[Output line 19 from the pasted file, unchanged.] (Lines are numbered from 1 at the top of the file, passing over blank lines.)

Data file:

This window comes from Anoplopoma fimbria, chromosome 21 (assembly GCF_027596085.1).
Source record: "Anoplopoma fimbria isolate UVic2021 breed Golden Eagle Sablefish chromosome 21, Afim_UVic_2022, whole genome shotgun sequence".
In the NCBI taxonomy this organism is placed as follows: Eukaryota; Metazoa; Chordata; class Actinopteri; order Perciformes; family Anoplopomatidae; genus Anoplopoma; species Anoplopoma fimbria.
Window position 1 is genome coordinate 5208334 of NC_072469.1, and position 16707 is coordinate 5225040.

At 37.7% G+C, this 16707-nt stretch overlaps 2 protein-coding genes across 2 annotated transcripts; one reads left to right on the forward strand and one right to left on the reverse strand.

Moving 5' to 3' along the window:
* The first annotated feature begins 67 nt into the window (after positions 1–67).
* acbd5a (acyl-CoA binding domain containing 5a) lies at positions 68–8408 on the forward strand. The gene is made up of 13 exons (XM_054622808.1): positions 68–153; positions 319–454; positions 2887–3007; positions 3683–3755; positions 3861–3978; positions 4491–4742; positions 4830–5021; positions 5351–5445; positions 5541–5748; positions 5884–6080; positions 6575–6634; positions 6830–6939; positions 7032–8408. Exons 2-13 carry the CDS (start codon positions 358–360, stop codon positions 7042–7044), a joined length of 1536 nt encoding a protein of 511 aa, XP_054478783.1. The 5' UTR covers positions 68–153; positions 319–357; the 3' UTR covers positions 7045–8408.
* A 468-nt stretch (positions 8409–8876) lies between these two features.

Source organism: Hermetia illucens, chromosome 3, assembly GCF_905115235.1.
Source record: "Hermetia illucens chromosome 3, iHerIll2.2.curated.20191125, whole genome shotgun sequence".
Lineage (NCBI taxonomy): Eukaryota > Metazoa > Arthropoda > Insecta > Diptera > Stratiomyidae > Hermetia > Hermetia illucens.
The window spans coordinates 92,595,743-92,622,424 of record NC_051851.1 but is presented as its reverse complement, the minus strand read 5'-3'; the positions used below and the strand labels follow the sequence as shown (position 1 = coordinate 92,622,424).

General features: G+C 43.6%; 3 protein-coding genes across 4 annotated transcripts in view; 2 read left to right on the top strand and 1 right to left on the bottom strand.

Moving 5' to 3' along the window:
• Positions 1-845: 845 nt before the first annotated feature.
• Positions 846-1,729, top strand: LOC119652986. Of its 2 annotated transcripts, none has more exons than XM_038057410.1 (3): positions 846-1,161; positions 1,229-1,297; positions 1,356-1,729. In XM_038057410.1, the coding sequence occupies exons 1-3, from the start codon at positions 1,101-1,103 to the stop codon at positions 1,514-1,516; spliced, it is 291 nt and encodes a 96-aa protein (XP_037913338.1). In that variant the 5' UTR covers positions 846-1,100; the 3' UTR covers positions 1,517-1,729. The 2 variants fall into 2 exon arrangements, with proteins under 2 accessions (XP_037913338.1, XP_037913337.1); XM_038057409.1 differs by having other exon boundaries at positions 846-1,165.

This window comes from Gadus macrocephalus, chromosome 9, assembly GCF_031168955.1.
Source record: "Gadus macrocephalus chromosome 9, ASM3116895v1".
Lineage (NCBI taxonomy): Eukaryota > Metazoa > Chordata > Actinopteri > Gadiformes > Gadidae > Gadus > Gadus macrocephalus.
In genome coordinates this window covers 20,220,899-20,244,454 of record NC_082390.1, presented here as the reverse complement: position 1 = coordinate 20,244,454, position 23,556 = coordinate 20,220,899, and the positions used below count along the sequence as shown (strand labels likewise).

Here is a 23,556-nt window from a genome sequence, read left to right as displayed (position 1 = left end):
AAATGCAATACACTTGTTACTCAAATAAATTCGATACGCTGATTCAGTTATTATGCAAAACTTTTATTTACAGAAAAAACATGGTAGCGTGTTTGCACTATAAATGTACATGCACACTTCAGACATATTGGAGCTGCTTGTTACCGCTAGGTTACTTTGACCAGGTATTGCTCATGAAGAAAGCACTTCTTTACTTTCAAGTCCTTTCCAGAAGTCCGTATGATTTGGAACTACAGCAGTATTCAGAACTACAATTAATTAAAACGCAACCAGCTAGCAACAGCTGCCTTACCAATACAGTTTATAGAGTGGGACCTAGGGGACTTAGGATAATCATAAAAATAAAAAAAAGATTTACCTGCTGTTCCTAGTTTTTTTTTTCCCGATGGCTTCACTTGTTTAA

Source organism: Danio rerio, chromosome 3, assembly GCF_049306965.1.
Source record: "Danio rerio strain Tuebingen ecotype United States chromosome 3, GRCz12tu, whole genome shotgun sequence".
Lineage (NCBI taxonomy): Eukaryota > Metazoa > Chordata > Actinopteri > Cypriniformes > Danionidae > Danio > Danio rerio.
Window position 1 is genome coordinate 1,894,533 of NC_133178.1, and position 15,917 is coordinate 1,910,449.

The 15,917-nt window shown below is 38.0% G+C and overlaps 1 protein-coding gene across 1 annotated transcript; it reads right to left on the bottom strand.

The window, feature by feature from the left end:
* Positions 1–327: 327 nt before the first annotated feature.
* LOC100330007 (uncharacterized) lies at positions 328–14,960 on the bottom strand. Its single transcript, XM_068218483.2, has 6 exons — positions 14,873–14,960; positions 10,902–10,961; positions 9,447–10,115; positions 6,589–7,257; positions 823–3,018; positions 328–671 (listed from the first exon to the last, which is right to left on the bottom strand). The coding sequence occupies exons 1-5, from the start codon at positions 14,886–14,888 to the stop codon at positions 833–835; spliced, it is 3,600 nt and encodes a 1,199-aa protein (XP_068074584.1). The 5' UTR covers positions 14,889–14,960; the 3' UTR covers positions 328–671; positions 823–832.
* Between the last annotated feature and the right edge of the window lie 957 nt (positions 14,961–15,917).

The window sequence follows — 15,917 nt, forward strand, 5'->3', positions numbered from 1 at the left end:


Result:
Source record: "Gadus macrocephalus chromosome 9, ASM3116895v1".